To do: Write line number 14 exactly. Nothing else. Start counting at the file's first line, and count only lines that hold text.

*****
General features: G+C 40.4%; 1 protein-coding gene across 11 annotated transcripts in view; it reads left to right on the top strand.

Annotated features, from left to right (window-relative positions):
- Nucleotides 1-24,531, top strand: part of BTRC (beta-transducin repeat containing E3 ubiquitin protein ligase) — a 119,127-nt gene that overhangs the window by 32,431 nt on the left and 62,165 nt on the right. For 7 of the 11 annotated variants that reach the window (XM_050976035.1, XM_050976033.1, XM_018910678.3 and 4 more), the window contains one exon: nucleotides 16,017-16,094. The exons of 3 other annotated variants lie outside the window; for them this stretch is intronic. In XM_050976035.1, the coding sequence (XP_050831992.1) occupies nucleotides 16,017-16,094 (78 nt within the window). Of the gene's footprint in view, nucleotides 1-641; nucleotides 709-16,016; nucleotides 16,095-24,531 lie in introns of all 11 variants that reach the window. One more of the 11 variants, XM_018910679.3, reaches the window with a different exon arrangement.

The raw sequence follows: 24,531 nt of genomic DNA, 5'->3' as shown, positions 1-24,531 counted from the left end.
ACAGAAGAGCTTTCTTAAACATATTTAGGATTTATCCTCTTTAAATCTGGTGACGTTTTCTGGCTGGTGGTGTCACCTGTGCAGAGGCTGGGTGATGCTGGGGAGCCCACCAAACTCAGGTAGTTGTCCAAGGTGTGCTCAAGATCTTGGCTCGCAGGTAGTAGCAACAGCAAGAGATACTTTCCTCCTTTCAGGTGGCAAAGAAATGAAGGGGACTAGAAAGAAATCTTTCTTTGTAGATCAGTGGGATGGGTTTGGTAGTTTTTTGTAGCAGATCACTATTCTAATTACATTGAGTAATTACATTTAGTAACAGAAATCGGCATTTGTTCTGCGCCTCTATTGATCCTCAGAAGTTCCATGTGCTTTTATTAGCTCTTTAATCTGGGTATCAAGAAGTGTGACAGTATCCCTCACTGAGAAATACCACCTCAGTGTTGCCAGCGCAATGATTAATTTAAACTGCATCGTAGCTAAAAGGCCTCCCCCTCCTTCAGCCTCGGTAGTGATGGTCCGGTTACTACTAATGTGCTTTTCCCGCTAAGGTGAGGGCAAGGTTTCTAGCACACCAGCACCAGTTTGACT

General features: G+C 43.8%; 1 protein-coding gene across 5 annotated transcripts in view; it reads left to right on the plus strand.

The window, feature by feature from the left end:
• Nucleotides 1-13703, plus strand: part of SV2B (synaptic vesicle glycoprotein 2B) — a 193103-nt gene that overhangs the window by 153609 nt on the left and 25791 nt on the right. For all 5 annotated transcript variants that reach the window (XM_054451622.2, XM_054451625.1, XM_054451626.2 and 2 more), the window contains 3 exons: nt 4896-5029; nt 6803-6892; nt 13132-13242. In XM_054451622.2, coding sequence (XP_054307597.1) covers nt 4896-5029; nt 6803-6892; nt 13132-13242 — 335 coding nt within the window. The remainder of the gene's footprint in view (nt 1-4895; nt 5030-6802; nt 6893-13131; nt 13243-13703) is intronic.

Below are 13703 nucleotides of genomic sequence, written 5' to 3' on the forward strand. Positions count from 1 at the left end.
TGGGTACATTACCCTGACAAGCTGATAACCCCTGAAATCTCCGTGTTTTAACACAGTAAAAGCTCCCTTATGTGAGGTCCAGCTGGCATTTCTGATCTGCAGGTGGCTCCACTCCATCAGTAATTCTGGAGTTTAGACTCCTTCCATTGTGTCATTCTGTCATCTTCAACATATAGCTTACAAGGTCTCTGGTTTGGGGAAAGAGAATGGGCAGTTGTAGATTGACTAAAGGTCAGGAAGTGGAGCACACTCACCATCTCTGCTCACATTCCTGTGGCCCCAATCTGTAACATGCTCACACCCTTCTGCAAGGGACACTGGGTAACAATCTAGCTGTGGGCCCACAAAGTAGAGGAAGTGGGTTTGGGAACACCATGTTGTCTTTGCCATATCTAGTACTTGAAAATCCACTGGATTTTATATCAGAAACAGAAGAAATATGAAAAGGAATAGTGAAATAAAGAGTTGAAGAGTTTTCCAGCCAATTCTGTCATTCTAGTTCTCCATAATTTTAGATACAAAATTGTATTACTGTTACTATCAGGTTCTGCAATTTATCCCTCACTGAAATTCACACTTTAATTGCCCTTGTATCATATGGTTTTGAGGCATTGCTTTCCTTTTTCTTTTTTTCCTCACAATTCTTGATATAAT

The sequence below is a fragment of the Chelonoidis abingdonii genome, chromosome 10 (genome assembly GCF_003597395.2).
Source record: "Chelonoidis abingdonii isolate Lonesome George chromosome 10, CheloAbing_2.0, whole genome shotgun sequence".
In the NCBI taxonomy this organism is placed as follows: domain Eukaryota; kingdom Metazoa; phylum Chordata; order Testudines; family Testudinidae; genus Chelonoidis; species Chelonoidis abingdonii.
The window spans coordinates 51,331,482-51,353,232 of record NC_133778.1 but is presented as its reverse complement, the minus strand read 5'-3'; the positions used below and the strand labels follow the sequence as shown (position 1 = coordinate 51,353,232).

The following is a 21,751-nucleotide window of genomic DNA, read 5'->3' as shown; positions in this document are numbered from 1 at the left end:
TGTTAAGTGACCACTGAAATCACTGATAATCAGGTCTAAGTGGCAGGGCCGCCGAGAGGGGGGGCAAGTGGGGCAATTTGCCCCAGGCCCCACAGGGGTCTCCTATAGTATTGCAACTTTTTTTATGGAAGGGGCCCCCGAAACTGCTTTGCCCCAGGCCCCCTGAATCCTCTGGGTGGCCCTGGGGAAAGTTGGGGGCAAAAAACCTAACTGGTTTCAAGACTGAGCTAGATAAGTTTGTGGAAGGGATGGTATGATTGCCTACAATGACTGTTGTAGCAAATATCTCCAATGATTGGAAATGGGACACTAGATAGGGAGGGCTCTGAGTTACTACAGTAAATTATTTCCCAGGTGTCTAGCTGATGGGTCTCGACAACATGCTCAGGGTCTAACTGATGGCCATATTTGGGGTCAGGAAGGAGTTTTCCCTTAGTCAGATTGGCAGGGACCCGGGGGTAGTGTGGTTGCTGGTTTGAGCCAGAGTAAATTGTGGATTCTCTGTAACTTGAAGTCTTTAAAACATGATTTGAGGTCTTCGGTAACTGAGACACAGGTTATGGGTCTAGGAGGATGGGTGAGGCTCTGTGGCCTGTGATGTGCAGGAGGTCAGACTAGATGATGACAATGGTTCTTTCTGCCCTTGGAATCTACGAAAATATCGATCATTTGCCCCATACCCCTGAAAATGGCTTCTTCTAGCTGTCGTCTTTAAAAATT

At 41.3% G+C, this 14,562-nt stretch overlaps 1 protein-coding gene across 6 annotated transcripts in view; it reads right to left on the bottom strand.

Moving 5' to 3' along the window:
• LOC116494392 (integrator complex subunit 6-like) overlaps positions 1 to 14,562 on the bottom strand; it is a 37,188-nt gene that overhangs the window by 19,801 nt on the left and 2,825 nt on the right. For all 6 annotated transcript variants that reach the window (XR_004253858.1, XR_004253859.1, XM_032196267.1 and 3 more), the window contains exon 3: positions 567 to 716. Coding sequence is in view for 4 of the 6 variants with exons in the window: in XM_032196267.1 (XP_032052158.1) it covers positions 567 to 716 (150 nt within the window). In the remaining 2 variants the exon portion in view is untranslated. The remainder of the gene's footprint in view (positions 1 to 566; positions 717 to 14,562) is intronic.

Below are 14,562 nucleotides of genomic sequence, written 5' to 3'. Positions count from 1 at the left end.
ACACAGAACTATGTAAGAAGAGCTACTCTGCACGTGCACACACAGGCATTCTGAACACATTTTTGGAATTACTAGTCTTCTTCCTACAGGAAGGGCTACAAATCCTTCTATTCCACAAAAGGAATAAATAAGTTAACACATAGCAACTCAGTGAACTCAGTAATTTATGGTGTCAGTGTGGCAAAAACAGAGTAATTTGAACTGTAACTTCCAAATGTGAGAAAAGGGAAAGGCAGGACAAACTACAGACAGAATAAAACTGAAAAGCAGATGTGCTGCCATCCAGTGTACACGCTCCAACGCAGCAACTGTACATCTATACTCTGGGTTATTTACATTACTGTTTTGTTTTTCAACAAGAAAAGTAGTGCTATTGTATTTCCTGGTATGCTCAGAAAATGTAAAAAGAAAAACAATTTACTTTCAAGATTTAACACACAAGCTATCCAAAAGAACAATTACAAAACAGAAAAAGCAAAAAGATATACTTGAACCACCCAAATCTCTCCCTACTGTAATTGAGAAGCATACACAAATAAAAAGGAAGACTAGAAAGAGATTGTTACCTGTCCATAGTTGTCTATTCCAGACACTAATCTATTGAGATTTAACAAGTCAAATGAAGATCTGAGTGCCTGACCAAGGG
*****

The window spans coordinates 51,331,482-51,353,232 of record NC_133778.1 but is presented as its reverse complement, the minus strand read 5'-3'; the positions used below and the strand labels follow the sequence as shown (position 1 = coordinate 51,353,232).